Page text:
expression with which the Talmud records this fact. 67

The sayings of Acher under his own name were
embodied in Jewish literature in the work of Chap-
ters of the Fathers.™ His name, though not coupled
with the title Rabbi, was reverenced as that of a
sage who was one of the intellectual glories of his
people. His honorable poverty, too, was remem-
bered, and when in after years his daughter came
to ask of Rabbi Juda the prince a pension for her
support, as was wont for the children of Rabbis, he
granted it in memory of his learning. 69 The words
of Acher, the branded Jew of his time, have fur-
nished themes for preachers of the Synagogue during
the subsequent ages. When Rabbi Juda compiled


the Mishnah, he gave place in its pages to the say-
ings of both Mair and Elisha, as two of the foremost
lights of Israel.

It was a notable instance of the passing nature of
the cause of Jewish independence which had clouded
the lives of both. Intellectual work was recognized
as too precious a part of the national inheritance to
be thrown away, however hated in life the workers
might have been. The truth of the axiom formu-
lated by Rabbi Mair was recognized by all, and with
it this chapter may fittingly close :

"He who studies the law for its own sake," he
says, "merits much, and the world owes him much.
He is called a dear friend : dear to God and dear to
mankind. He rejoiceth God and His creatures.
Study clotheth him with meekness and the fear of
God; it showeth the way to justice, to piety,
righteousness, and faith ; it removeth from sin, and
bringeth to high station. The world is benefited
by his counsel, wisdom, understanding, and strength.
It bestoweth empire, dominion, and reason
itself. The secrets of the law are revealed unto the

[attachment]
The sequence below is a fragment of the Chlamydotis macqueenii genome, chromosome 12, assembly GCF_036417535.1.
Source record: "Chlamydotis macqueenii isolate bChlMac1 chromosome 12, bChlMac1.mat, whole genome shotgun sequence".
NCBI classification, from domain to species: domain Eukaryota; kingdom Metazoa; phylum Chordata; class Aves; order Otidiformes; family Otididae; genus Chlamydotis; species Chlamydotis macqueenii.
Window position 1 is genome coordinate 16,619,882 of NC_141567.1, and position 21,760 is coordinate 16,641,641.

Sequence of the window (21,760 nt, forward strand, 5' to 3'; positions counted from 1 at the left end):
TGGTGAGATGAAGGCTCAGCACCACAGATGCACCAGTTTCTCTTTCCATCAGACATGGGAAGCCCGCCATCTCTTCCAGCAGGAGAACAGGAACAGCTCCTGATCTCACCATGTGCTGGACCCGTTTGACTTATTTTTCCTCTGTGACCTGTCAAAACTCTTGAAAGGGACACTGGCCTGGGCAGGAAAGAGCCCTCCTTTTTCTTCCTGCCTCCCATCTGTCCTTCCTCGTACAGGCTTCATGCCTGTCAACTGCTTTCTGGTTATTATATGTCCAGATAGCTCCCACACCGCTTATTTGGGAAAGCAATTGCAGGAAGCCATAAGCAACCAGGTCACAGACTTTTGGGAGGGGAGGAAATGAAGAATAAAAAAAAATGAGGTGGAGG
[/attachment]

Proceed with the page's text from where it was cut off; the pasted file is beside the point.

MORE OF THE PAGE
student and make him as an overflowing fountain, a
never-failing river. They make him modest, slow
to anger, and ready to forgive. They exalt and
magnify him above all beings." eo



THROUGH the rebellion of Bar Kochba and
the calamities which followed it for the Jewish
people in Palestine, the House of Hillel seems to
have passed unscathed. The presidency of the
Sanhedrin had practically become hereditary in the
family of the great Babylonian Rabbi. He had won
the office by his abilities, the wealth he amassed and
transmitted to his descendants; and his admitted
descent from David secured it afterwards for many
generations to members of his family. Though no
political power was attached to it, the veneration of
the people made the patriarchate a shadow of royalty
in Palestine. Its possessors were careful not to risk
it by joining in the revolution attempted by Akibah,
and when that was crushed by the Romans, the
wealth of Hillel's descendants escaped confiscation.
It was the Rabbis of the school opposed to the
Hillelites, the House of Shammai, who had been
chiefly prominent in the rebellion, and the House of
Hillel, though it still enjoyed the respect of the
masses as its spiritual leaders, was not an object of
suspicion to Rome.